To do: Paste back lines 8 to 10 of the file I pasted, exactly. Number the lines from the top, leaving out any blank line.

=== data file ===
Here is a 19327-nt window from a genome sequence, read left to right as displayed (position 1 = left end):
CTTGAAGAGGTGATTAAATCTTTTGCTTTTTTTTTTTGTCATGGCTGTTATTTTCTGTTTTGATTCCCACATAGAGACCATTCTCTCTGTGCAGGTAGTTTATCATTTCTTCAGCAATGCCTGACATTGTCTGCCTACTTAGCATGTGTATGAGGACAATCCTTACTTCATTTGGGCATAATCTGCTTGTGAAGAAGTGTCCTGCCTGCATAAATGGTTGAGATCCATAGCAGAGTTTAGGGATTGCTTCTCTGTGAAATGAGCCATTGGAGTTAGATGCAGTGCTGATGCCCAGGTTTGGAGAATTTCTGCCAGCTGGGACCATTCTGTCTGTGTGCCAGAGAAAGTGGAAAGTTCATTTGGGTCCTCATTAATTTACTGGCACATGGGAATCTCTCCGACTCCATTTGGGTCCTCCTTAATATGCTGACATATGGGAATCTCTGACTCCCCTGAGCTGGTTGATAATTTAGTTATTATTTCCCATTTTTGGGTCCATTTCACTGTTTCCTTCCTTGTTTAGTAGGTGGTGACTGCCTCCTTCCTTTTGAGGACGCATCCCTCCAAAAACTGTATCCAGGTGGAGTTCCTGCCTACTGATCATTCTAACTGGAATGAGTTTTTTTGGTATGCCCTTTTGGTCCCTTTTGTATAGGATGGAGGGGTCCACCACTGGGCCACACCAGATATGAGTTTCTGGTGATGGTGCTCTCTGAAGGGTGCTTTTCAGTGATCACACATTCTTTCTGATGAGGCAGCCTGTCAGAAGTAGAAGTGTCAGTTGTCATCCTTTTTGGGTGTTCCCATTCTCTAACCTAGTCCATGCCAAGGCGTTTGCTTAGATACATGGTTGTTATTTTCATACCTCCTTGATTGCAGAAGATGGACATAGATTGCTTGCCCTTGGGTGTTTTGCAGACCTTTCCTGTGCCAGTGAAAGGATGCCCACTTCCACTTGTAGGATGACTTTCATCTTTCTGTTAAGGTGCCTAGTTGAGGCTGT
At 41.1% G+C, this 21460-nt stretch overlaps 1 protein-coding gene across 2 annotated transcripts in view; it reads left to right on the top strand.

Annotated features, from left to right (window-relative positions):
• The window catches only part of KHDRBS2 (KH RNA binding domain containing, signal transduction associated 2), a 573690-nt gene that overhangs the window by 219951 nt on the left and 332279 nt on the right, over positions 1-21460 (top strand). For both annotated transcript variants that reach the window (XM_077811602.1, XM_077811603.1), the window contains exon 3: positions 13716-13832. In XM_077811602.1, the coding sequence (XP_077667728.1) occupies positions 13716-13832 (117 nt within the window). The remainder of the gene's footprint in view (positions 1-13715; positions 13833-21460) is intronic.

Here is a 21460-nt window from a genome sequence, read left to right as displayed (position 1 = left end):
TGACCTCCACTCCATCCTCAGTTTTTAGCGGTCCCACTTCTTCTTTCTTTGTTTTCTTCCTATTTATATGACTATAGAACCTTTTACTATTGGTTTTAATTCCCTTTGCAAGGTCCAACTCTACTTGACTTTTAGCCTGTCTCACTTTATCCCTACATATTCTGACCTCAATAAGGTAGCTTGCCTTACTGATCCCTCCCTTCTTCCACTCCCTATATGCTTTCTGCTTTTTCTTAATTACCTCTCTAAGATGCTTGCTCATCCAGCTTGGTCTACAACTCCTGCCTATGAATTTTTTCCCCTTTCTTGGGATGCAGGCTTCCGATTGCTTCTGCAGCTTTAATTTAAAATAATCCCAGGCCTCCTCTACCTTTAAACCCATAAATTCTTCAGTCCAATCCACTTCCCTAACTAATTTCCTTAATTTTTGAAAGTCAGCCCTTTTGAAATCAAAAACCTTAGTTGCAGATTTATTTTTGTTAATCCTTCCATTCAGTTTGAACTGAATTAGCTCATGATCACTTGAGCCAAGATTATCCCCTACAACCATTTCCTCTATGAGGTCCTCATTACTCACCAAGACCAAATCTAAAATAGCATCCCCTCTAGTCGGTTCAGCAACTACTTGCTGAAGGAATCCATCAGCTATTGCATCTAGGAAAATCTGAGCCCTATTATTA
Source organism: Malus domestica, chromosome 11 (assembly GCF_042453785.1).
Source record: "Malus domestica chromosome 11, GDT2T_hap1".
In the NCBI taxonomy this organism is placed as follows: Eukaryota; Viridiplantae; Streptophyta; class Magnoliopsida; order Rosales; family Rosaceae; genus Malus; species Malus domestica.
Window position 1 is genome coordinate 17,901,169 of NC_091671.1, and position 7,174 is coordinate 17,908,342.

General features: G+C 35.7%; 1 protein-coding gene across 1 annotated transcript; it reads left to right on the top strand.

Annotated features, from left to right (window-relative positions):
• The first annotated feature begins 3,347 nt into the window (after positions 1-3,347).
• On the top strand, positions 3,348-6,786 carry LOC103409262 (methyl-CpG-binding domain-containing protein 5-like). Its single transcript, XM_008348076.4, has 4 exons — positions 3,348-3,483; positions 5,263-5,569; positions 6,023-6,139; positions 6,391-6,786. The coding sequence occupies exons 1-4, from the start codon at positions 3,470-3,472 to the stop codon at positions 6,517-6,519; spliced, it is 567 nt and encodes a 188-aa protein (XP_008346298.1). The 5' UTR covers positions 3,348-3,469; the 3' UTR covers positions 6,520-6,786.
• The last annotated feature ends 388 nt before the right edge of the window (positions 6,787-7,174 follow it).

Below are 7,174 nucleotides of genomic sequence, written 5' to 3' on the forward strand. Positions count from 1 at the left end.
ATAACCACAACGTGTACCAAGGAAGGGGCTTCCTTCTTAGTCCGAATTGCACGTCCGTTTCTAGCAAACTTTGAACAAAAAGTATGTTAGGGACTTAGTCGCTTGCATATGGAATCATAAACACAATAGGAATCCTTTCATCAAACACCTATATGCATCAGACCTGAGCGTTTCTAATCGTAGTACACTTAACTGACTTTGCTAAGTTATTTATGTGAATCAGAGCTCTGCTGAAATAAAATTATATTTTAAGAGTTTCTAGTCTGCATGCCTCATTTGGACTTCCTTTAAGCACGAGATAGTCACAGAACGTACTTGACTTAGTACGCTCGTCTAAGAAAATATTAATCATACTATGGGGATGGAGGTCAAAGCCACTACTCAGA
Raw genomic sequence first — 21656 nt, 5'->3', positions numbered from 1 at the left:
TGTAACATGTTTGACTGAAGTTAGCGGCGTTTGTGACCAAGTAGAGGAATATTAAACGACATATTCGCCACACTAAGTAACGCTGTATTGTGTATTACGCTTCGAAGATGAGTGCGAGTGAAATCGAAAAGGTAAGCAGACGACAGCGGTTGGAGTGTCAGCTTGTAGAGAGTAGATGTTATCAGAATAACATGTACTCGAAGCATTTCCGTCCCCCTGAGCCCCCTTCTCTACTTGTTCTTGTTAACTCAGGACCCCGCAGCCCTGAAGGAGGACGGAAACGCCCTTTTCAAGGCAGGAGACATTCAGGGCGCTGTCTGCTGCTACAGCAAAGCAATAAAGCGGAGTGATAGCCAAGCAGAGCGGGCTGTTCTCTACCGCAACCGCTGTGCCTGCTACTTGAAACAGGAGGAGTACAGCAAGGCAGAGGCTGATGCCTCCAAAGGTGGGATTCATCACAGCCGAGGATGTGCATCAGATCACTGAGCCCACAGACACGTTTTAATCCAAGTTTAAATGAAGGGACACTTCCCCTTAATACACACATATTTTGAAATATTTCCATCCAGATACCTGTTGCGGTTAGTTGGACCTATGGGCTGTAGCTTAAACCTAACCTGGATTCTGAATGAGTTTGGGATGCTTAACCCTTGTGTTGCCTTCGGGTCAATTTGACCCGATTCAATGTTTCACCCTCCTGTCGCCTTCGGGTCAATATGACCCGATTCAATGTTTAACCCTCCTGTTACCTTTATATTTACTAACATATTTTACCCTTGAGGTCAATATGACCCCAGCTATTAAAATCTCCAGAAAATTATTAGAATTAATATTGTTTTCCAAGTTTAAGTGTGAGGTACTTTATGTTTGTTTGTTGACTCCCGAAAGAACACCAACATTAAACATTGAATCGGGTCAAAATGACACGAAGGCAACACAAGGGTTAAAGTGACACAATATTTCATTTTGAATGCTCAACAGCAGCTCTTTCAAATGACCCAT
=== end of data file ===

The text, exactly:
Source organism: Malus domestica, chromosome 11 (assembly GCF_042453785.1).
Source record: "Malus domestica chromosome 11, GDT2T_hap1".
In the NCBI taxonomy this organism is placed as follows: Eukaryota; Viridiplantae; Streptophyta; class Magnoliopsida; order Rosales; family Rosaceae; genus Malus; species Malus domestica.